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The Shikoku Files – Scarecrow Village, Kazurabashi and Tsurugi Shrine

After an amazing breakfast at Kouya, it was time to bid farewell to that wonderful place and head out on the road again. Amongst the twisting mountain paths we came across the small town of Nagoro, a town famous for being populated by more scarecrows than people. There is kind of a sad story behind it – a resident of Nagoro, having lived somewhere else for a number of years, returned to her hometown to find that most of her friends had passed away or moved somewhere else. Beset by loneliness, she began to make the scarecrows to ‘replace’ the people who once populated the small town. It’s a sad story that shows the struggle of isolated Japanese towns to maintain their population, although Nagoro is now very well known across the world as one of those unique oddities that one can only find in Japan. Tokyo Photographer Irwin Wong Shikoku (1)

Tokyo Photographer Irwin Wong Shikoku (2)

Tokyo Photographer Irwin Wong Shikoku (3)

Tokyo Photographer Irwin Wong Shikoku (4)

Tokyo Photographer Irwin Wong Shikoku (5)

Tokyo Photographer Irwin Wong Shikoku (6)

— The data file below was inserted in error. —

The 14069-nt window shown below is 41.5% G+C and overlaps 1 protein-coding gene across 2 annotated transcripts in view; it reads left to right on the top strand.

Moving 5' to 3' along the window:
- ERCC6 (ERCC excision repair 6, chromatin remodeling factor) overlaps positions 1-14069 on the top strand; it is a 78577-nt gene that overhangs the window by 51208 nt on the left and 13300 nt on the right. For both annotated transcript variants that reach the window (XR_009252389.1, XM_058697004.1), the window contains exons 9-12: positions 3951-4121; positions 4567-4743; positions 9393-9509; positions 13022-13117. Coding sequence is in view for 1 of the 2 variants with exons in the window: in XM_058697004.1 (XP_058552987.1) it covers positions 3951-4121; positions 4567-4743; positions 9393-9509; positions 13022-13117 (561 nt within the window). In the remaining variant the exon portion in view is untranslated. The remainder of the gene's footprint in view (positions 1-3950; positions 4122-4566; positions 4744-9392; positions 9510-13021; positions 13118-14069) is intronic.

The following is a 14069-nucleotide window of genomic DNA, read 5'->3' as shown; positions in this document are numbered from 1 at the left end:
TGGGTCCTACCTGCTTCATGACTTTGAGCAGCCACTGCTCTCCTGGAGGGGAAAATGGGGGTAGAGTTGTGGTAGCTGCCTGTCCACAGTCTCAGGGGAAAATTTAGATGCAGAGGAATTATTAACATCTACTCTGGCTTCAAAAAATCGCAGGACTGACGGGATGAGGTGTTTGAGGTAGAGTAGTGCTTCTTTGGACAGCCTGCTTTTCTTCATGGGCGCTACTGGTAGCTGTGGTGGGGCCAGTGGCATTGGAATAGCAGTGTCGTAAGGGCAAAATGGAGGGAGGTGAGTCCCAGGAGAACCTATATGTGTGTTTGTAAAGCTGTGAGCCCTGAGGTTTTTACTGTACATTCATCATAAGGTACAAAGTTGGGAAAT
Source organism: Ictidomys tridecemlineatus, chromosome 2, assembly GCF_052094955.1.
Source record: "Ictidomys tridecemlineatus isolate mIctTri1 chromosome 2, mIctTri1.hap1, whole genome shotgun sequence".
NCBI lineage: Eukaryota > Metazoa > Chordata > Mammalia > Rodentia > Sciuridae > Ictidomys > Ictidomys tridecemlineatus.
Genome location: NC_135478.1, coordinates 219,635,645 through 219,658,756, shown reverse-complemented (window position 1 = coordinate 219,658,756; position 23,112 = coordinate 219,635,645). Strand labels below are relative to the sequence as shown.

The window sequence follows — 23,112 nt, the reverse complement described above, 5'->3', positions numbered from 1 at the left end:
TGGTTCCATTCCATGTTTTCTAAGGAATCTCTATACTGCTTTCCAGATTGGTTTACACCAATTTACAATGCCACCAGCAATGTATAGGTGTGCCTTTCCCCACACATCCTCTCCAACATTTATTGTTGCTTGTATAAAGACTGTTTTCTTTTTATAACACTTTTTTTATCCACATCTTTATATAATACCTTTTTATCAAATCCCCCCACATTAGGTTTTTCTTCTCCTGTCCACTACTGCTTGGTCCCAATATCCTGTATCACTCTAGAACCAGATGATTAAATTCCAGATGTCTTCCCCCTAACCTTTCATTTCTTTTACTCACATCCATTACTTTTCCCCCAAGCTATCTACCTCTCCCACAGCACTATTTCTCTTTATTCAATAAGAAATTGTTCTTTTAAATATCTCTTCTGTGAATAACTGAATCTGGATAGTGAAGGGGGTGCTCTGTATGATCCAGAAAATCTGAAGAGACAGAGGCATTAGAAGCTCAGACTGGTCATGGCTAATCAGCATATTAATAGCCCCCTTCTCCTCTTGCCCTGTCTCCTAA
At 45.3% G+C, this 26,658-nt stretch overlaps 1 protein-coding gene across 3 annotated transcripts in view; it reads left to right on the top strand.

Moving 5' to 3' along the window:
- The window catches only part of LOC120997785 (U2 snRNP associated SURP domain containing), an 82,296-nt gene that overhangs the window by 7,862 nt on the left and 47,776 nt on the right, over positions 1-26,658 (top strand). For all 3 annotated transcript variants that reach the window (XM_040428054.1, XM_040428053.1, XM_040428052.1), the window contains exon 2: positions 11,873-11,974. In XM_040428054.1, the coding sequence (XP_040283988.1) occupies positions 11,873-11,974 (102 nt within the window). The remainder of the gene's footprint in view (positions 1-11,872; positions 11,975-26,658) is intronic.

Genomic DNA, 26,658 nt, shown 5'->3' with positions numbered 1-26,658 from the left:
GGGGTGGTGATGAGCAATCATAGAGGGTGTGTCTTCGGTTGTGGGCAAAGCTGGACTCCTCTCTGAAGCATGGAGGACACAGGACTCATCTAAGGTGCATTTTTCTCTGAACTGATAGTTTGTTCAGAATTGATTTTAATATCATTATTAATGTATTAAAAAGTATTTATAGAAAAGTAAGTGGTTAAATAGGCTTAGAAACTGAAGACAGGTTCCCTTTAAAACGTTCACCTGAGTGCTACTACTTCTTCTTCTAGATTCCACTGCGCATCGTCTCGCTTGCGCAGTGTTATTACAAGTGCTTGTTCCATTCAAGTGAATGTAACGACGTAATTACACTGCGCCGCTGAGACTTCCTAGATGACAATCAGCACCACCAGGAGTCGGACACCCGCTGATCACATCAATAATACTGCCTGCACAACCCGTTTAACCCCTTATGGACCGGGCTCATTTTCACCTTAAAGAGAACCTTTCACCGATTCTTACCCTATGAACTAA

Tokyo Photographer Irwin Wong Shikoku (7)

Tokyo Photographer Irwin Wong Shikoku (8)

Tokyo Photographer Irwin Wong Shikoku (9)

Tokyo Photographer Irwin Wong Shikoku (10)

Tokyo Photographer Irwin Wong Shikoku (11)

If you’re an outdoors type then it certainly would be a good idea for you to visit the Kazura bridges in the Iya Valley. The kazura bridges are essentially vine bridges that were built in a time of conflict – they were made especially rickety in order to have the ability to be chopped down easily in order to frustrate pursuers. Nowadays, the bridges have been reinforced with steel wire so there’s no need to worry about crossing them, but they still feel plenty rickety with footsized gaps in between the slats. I’m willing to bet more than a few iPhones have been lost to the rapids below by people who thought stopping for a selfie on a swaying bridge was a good idea. Other than the cool bridges though, the entire area is a beautiful picnic spot, with crystal clear waters for splashing around in, and generally beautiful nature all around.

Our third stop of the morning was at Tsurugi Shrine, which is at the base of Tsurugi Mountain, a spiritual place with many legends attached to it. At the shrine we met the head priest, who was good enough to cleanse the spirit of Rod Walters of Shikoku Tours – and let’s face it he could probably do with another one by now. The head priest was an outstanding fellow with a great beard, and any hikers who plan on tackling Mt. Tsurugi should drop in for a quick spirit cleansing while you’re there!

Stay tuned for more installments of the Shikoku files, in which I document my trip across this amazing island!

Tokyo Photographer Irwin Wong Shikoku (1)

Tokyo Photographer Irwin Wong Shikoku (2)

Tokyo Photographer Irwin Wong Shikoku (3)

Tokyo Photographer Irwin Wong Shikoku (4)

Tokyo Photographer Irwin Wong Shikoku (5)

Tokyo Photographer Irwin Wong Shikoku (6)

Tokyo Photographer Irwin Wong Shikoku (7)